IMF sees Canada economy picking up in 2014, rates on hold
By Leah Schnurr
TORONTO (Reuters) - Economic growth in Canada should accelerate next year as a pick-up in the U.S. recovery boosts exports, but low inflation means the Bank of Canada can wait to raise interest rates until early 2015, the International Monetary Fund said on Wednesday.
The IMF sees Canada's economic growth accelerating to 2.25 percent in 2014 from an estimated 1.6 percent this year. While household consumption has remained robust this year, growth in exports and business investment has disappointed.
As demand and capacity utilization increase next year, business investment is expected to strengthen, particularly spending on machinery and equipment, the IMF said in a report.
"Twelve months ago we were expecting the economy to accelerate over 2013. I have to say, that hasn't happened to the extent to which we were expecting," Roberto Cardarelli, IMF mission chief to Canada, told reporters.
"The culprit is especially exports, which have not picked up as much as we were expecting last year, and business investment, which has slowed over the last few quarters."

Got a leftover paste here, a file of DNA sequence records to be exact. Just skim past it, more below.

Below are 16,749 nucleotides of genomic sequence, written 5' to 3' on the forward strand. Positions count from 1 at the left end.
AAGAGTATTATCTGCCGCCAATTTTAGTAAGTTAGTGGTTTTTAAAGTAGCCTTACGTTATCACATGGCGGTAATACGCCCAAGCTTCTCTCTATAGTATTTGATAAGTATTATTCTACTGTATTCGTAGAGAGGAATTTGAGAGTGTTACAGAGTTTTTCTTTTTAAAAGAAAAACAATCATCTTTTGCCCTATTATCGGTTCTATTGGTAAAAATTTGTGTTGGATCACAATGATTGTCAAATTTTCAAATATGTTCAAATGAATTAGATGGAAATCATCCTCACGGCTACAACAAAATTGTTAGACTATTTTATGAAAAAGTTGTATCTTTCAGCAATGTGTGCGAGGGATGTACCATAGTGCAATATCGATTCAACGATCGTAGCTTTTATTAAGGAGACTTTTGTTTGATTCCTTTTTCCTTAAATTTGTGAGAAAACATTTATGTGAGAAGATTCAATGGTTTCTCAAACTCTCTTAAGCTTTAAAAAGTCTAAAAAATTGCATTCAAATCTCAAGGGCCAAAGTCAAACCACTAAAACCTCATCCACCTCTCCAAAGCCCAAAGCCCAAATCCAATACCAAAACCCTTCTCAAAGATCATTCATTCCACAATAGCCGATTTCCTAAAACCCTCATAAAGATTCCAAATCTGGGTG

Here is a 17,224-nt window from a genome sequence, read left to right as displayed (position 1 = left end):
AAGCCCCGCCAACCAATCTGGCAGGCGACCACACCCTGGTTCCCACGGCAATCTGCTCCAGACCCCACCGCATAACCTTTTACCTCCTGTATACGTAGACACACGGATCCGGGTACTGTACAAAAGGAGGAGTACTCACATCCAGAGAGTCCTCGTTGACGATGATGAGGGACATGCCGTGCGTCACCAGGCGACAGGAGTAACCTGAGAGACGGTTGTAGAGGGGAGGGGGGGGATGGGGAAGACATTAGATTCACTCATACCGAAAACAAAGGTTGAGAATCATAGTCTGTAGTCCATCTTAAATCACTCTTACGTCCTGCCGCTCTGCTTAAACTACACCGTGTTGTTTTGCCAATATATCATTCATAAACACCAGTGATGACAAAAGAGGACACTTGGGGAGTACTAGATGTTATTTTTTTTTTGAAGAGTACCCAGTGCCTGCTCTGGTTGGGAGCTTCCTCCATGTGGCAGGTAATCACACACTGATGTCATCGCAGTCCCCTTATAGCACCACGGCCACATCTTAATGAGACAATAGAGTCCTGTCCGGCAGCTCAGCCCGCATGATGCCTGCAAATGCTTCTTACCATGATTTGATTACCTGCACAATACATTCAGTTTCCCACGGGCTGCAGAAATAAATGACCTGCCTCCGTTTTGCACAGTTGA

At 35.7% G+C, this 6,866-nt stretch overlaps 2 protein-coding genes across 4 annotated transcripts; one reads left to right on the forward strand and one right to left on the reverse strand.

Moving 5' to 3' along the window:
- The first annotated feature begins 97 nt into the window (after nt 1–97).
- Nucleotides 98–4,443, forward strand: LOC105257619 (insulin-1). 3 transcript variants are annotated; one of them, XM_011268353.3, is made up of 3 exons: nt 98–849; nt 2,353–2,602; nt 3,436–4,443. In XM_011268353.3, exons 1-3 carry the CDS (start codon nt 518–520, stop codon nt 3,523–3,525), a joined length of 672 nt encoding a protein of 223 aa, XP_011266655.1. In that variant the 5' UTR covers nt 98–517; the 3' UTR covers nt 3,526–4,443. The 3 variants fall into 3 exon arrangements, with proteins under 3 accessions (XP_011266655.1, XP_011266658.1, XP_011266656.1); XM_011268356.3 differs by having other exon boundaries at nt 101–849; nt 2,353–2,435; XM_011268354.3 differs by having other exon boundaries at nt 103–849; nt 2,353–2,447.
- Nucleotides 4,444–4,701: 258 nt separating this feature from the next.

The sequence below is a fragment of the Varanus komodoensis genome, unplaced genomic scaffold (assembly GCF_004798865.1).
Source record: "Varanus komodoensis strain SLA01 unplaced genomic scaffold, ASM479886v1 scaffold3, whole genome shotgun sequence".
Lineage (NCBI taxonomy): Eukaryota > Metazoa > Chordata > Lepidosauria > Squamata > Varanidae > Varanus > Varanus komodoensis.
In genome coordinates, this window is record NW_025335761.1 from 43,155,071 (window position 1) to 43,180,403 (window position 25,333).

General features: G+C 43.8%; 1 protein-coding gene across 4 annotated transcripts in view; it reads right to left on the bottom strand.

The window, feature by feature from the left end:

The Bank of Canada has also said it is looking for corporate investment and exports to contribute more to growth, picking up from highly indebted consumers who helped fuel the recovery from the financial crisis.
That rotation should happen next year, but hinges on a stronger U.S. recovery, said Cardarelli, who warned risks to the IMF's growth scenario are predominantly on the downside. The United States is Canada's largest trading partner.
Beyond lackluster demand for exports, obstacles hampering the sector include Canada's strong currency, weak productivity growth and capacity constraints in the energy sector, Cardarelli said. Continued...